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'Father Stu': Mark Wahlberg on His Priest Biopic With Mel Gibson

,, | February 11, 2022 | By

The trailer dropped this week for Father Stu, the new film starring Mark Wahlberg as Father Stuart Long, who had a rocky road to the priesthood, but whose tragically brief life nevertheless had a huge impact on all who knew him.

Have a look:


As you can see in the trailer, Father Stu co-stars Mel Gibson as the priest's father. Gibson's longtime personal and professional partner Rosalind Ross is the writer and director. Wahlberg is also a producer and financed the film.

In late January, Sony Pictures picked it up for release to theaters (as I reported here) on Good Friday, April 15.

UPDATE: Sony has now changed the release date to April 13.

Before being ordained to the priesthood (a vocation sadly cut short by a rare degenerative muscular condition), Stuart Long was a wrestler, football player, boxer, would-be actor, bouncer and museum manager.

His was a rough-and-tumble life, and not the resume one would expect for a man of God.

Or, is it?

These days, Wahlberg is a very public Catholic, but his past includes legal troubles, including drug use and a stint in jail, and a career as a rapper.

Despite producing the wildly successful The Passion of the Christ, Gibson has a well-known history of marital, spiritual, legal and career troubles.

But, of course, Christ is the redemption business, and that's a huge theme in Father Stu. On Thursday, Feb. 10, Wahlberg appeared with host Raymond Arroyo on his The World Over news show on EWTN.

Here's the full video:


Below find some excerpts from the conversation (the full transcript is at the National Catholic Register. Click here for that).

Wahlberg on why he did the film:

So I’ve always been kind of thinking about: How do I continue to pay for all the blessings that have been bestowed upon me?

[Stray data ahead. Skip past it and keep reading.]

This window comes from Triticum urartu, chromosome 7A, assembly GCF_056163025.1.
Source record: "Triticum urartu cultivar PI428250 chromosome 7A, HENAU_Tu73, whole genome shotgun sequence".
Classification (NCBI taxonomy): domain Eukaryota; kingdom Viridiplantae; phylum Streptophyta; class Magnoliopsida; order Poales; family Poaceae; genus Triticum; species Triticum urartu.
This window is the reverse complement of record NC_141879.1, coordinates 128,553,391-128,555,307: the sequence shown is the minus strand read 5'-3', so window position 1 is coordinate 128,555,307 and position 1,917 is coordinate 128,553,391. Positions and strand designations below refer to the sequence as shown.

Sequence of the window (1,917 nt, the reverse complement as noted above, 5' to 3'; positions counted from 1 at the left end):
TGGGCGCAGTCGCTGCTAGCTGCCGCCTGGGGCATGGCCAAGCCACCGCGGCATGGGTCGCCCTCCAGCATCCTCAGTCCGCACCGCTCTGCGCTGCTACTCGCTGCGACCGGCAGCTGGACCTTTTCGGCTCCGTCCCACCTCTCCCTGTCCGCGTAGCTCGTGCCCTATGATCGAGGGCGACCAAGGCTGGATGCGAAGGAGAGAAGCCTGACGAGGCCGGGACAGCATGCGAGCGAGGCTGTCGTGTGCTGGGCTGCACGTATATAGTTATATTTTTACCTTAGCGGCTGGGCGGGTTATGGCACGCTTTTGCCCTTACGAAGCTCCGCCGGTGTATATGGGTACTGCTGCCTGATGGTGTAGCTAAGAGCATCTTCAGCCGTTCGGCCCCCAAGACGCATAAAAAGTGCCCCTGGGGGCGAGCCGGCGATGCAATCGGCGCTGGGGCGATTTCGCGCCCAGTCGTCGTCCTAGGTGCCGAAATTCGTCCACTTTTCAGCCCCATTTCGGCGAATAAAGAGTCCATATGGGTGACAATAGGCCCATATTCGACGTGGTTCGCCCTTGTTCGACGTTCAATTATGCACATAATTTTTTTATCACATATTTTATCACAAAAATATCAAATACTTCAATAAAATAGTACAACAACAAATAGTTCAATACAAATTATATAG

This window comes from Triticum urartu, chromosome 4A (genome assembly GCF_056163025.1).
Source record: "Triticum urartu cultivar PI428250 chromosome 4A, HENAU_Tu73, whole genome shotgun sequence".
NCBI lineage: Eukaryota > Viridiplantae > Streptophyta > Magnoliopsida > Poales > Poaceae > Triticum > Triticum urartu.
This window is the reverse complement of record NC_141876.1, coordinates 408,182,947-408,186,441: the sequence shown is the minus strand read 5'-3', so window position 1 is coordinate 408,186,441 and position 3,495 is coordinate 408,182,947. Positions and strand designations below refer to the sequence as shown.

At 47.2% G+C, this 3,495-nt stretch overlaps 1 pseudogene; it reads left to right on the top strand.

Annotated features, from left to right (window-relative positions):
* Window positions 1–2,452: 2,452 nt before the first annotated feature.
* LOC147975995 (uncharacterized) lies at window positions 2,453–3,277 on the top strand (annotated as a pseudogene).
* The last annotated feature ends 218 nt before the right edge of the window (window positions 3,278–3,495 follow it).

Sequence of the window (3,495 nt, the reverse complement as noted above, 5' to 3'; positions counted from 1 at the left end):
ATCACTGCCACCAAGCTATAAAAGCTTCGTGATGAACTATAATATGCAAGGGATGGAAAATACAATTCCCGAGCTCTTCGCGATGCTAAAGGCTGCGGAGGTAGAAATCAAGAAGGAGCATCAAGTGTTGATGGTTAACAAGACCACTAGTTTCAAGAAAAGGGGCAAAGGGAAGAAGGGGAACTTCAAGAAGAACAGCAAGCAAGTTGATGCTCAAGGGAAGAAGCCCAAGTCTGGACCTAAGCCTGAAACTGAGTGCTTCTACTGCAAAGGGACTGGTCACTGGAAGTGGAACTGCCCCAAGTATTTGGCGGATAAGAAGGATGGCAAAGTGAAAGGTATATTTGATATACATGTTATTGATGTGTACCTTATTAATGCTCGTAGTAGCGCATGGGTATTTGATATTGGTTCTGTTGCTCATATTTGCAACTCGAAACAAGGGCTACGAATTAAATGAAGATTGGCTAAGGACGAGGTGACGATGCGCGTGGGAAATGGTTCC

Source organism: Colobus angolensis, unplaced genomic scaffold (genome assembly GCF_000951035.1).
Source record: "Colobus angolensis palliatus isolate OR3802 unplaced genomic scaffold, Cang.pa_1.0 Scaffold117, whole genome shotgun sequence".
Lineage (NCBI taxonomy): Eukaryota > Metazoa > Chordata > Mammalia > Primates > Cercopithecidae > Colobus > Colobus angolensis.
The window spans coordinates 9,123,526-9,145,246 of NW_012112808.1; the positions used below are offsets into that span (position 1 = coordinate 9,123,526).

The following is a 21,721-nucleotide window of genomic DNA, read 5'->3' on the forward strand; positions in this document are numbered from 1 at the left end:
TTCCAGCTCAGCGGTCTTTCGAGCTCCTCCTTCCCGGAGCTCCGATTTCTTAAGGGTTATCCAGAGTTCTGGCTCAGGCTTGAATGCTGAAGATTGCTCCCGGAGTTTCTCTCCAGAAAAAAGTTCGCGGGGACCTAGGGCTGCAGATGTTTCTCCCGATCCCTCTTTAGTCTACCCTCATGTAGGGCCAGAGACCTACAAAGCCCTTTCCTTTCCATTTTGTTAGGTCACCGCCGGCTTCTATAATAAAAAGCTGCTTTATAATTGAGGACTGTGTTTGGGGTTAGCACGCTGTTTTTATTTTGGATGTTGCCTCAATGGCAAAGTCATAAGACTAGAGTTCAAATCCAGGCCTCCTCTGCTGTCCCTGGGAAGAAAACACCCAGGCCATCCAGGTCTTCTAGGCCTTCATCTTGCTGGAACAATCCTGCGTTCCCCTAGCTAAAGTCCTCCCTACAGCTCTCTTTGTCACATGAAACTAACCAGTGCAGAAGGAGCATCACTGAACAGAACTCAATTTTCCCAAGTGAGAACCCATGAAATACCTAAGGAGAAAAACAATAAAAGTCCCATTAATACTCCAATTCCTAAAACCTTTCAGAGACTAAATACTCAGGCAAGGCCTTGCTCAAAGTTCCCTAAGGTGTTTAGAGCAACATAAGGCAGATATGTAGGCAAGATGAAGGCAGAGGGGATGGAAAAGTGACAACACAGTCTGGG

I know God didn’t put me in this position to kind of forget about where I came from. I’ve been doing lots of stuff in my own community where I grew up and worked with inner-city kids and at-risk youth.

But He doesn’t give you the gifts and the talents until it’s time to utilize [them] in the right way — and for Him and not for yourself.

So I’ve always been kind of saying, “Okay, what is my mission? What is my purpose?” And planting the seed, letting it blossom, and then utilizing that to continue to spread his word.

On how his journey intersects with that of Stuart Long:

... Did I think it was a great part for me to play? Yes. But it was more important to tell the story and get the story out there and encourage other people to find their own faith and their own purpose in life and bring lapsed Catholics back to church.

It felt like it was a story and a message that everybody needed to hear. And so, yes. Do I always try to find some sort of personal connection to a role? Absolutely. I need to identify with it some way.

Is this something that I identify with more than anything else? Absolutely. Is this my mission to now continue to do Stu’s work and take on that responsibility? Yes. 

I’ve spent 50 years working on Mark Wahlberg, whether it was the good part of Mark Wahlberg or the bad part of Mark Wahlberg, and now it’s about doing more, giving back.

On what suffering means in Father Stu:

... Death is inevitable. Sickness, all of those things, are inevitable. We’re going to face those — but how you face those things and how Stu is able to embrace those things.

And as his physicality started to deteriorate, his spirituality just soared. And people recognize that, and they recognize the truth in that.

And, it wasn’t like smoke and mirrors like, oh, no, he was glad that this happened to him. It allowed him to get closer to God through his suffering.

And it gave him the ability to share that with other people in a very honest way that was very relatable.

On the film's raw reality and rough language:

We wanted to be brutally honest. We want to make sure that this movie is not exclusive to Catholics and devout people. This is inclusive to everybody who needs people.

You remember what God's mission was, right? He didn’t come to save the righteous.

Click here for Sony's official site for Father Stu.

Image: Sony/Columbia Pictures

Kate O’Hare, a longtime entertainment journalist, is Social Media Content Manager at Family Theater Productions.

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